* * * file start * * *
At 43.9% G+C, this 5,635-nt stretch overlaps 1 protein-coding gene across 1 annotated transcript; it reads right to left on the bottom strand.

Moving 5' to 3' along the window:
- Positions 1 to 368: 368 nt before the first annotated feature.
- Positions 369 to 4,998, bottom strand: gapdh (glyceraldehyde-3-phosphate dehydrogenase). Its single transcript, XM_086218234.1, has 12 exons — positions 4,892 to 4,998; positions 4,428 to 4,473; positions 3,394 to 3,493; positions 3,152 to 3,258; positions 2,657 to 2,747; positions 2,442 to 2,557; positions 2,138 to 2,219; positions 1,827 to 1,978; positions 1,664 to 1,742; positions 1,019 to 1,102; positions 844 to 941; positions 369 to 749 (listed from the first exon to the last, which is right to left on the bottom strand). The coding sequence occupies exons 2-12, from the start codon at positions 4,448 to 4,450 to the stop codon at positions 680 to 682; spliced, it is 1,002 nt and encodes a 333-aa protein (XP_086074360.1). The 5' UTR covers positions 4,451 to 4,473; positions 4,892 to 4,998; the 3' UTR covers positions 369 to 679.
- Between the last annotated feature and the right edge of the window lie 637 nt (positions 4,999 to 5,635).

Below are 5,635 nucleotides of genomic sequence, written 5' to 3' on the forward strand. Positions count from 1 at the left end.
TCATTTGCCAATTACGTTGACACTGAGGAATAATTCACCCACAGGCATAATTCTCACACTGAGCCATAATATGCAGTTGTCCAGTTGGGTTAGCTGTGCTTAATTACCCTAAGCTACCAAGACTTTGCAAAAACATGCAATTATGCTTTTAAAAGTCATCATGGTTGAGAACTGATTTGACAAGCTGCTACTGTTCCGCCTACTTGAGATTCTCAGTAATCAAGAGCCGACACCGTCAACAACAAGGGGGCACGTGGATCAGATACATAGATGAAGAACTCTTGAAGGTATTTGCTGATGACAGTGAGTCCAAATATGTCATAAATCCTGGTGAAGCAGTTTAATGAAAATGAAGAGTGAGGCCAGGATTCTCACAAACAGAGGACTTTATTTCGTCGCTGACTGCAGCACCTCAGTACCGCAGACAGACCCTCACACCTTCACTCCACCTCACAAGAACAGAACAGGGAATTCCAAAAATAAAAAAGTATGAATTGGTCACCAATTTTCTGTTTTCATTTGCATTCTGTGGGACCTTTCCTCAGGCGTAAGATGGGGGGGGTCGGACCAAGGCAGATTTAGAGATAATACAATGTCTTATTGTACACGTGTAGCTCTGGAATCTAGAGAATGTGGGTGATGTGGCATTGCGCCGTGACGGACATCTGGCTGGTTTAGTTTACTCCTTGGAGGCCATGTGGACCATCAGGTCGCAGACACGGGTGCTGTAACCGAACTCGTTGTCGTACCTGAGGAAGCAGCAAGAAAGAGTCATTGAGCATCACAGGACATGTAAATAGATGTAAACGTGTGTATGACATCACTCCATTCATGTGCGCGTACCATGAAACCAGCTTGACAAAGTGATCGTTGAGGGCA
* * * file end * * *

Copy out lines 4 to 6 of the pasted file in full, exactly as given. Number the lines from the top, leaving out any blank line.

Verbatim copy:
- Positions 369 to 4,998, bottom strand: gapdh (glyceraldehyde-3-phosphate dehydrogenase). Its single transcript, XM_086218234.1, has 12 exons — positions 4,892 to 4,998; positions 4,428 to 4,473; positions 3,394 to 3,493; positions 3,152 to 3,258; positions 2,657 to 2,747; positions 2,442 to 2,557; positions 2,138 to 2,219; positions 1,827 to 1,978; positions 1,664 to 1,742; positions 1,019 to 1,102; positions 844 to 941; positions 369 to 749 (listed from the first exon to the last, which is right to left on the bottom strand). The coding sequence occupies exons 2-12, from the start codon at positions 4,448 to 4,450 to the stop codon at positions 680 to 682; spliced, it is 1,002 nt and encodes a 333-aa protein (XP_086074360.1). The 5' UTR covers positions 4,451 to 4,473; positions 4,892 to 4,998; the 3' UTR covers positions 369 to 679.
- Between the last annotated feature and the right edge of the window lie 637 nt (positions 4,999 to 5,635).

Below are 5,635 nucleotides of genomic sequence, written 5' to 3' on the forward strand. Positions count from 1 at the left end.